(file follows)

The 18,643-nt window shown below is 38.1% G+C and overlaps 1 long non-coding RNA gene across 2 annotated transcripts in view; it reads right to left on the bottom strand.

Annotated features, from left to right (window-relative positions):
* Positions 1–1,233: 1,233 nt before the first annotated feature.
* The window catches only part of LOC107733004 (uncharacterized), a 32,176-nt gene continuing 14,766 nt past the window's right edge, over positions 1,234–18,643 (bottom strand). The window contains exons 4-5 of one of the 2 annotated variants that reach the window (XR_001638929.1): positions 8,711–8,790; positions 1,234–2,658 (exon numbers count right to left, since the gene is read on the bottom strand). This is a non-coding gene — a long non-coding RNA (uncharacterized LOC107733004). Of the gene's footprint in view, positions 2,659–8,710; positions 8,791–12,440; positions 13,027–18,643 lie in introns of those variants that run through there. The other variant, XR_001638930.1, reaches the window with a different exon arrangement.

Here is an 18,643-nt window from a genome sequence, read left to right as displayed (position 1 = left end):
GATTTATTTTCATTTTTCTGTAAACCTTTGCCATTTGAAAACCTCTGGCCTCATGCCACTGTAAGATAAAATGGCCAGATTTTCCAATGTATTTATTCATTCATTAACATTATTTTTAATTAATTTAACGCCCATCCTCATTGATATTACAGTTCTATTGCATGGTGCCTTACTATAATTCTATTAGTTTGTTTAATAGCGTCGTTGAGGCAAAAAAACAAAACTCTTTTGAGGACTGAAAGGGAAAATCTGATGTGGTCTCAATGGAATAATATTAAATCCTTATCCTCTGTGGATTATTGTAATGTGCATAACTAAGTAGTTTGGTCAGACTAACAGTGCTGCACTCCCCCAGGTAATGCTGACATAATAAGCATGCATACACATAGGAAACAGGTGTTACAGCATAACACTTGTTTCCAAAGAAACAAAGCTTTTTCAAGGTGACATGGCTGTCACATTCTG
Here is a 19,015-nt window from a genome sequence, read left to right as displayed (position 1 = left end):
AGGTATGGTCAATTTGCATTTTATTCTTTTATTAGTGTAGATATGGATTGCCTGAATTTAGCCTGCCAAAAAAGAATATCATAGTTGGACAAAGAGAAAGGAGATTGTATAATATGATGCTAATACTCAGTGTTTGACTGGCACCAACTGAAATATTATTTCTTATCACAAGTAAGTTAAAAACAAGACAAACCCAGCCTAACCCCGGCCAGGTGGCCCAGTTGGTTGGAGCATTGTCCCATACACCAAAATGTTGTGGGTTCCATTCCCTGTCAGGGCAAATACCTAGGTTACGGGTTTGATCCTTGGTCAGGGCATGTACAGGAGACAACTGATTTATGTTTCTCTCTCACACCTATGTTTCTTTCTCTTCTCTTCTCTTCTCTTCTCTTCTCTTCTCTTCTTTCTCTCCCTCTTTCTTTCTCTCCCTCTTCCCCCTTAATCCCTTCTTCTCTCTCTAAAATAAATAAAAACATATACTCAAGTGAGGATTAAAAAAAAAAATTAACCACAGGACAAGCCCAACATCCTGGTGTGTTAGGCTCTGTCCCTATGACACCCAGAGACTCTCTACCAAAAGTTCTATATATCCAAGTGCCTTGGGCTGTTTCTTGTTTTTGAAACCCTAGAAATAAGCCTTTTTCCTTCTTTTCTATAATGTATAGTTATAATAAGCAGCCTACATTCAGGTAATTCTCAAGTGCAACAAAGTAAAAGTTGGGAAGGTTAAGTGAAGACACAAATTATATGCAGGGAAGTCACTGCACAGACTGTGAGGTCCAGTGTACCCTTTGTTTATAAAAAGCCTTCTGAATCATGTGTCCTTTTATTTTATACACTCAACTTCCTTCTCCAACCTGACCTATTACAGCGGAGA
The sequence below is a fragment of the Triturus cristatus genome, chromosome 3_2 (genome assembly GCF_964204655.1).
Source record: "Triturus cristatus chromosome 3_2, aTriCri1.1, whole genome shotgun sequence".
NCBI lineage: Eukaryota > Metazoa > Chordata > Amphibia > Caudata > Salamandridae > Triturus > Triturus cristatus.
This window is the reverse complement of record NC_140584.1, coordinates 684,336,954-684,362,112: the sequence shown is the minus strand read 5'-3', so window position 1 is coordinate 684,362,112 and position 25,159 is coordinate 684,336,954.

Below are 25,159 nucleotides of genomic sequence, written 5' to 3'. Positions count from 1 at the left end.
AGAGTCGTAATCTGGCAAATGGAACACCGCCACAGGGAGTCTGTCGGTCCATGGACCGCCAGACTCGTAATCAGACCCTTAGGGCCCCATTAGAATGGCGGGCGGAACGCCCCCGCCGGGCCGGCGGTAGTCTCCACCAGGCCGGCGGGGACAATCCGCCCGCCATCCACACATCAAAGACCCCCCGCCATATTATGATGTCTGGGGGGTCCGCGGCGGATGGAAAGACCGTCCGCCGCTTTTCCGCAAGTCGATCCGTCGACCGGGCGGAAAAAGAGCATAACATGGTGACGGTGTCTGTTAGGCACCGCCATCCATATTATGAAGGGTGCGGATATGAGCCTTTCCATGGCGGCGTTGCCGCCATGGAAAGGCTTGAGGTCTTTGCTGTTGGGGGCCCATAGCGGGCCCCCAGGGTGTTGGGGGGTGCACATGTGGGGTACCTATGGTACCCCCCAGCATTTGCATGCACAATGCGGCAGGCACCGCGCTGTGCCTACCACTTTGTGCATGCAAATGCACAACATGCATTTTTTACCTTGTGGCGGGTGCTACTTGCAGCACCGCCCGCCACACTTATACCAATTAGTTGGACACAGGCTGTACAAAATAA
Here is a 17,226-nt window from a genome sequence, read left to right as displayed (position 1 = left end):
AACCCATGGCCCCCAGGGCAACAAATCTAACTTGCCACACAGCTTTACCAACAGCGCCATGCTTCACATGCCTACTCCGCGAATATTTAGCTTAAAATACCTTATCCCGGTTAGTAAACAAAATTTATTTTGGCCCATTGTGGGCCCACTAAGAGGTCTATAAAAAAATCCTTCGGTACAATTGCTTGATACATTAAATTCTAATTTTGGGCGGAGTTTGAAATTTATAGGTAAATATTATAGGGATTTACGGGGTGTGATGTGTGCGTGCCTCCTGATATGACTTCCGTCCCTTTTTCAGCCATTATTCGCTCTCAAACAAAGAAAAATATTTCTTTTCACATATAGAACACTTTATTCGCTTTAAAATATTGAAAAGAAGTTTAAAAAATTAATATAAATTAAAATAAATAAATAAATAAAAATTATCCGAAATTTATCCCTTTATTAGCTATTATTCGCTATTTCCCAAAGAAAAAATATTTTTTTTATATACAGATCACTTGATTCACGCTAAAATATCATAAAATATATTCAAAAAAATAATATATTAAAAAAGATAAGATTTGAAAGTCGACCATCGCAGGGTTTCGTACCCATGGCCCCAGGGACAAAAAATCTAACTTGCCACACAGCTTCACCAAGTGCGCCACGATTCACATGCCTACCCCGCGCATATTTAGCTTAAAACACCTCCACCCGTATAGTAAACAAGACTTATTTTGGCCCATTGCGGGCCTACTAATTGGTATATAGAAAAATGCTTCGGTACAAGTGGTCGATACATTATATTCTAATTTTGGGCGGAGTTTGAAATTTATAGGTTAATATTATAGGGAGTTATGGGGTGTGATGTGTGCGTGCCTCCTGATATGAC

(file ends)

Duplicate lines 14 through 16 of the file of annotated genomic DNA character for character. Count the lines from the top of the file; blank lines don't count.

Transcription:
AGAGTCGTAATCTGGCAAATGGAACACCGCCACAGGGAGTCTGTCGGTCCATGGACCGCCAGACTCGTAATCAGACCCTTAGGGCCCCATTAGAATGGCGGGCGGAACGCCCCCGCCGGGCCGGCGGTAGTCTCCACCAGGCCGGCGGGGACAATCCGCCCGCCATCCACACATCAAAGACCCCCCGCCATATTATGATGTCTGGGGGGTCCGCGGCGGATGGAAAGACCGTCCGCCGCTTTTCCGCAAGTCGATCCGTCGACCGGGCGGAAAAAGAGCATAACATGGTGACGGTGTCTGTTAGGCACCGCCATCCATATTATGAAGGGTGCGGATATGAGCCTTTCCATGGCGGCGTTGCCGCCATGGAAAGGCTTGAGGTCTTTGCTGTTGGGGGCCCATAGCGGGCCCCCAGGGTGTTGGGGGGTGCACATGTGGGGTACCTATGGTACCCCCCAGCATTTGCATGCACAATGCGGCAGGCACCGCGCTGTGCCTACCACTTTGTGCATGCAAATGCACAACATGCATTTTTTACCTTGTGGCGGGTGCTACTTGCAGCACCGCCCGCCACACTTATACCAATTAGTTGGACACAGGCTGTACAAAATAA
Here is a 17,226-nt window from a genome sequence, read left to right as displayed (position 1 = left end):
AACCCATGGCCCCCAGGGCAACAAATCTAACTTGCCACACAGCTTTACCAACAGCGCCATGCTTCACATGCCTACTCCGCGAATATTTAGCTTAAAATACCTTATCCCGGTTAGTAAACAAAATTTATTTTGGCCCATTGTGGGCCCACTAAGAGGTCTATAAAAAAATCCTTCGGTACAATTGCTTGATACATTAAATTCTAATTTTGGGCGGAGTTTGAAATTTATAGGTAAATATTATAGGGATTTACGGGGTGTGATGTGTGCGTGCCTCCTGATATGACTTCCGTCCCTTTTTCAGCCATTATTCGCTCTCAAACAAAGAAAAATATTTCTTTTCACATATAGAACACTTTATTCGCTTTAAAATATTGAAAAGAAGTTTAAAAAATTAATATAAATTAAAATAAATAAATAAATAAAAATTATCCGAAATTTATCCCTTTATTAGCTATTATTCGCTATTTCCCAAAGAAAAAATATTTTTTTTATATACAGATCACTTGATTCACGCTAAAATATCATAAAATATATTCAAAAAAATAATATATTAAAAAAGATAAGATTTGAAAGTCGACCATCGCAGGGTTTCGTACCCATGGCCCCAGGGACAAAAAATCTAACTTGCCACACAGCTTCACCAAGTGCGCCACGATTCACATGCCTACCCCGCGCATATTTAGCTTAAAACACCTCCACCCGTATAGTAAACAAGACTTATTTTGGCCCATTGCGGGCCTACTAATTGGTATATAGAAAAATGCTTCGGTACAAGTGGTCGATACATTATATTCTAATTTTGGGCGGAGTTTGAAATTTATAGGTTAATATTATAGGGAGTTATGGGGTGTGATGTGTGCGTGCCTCCTGATATGAC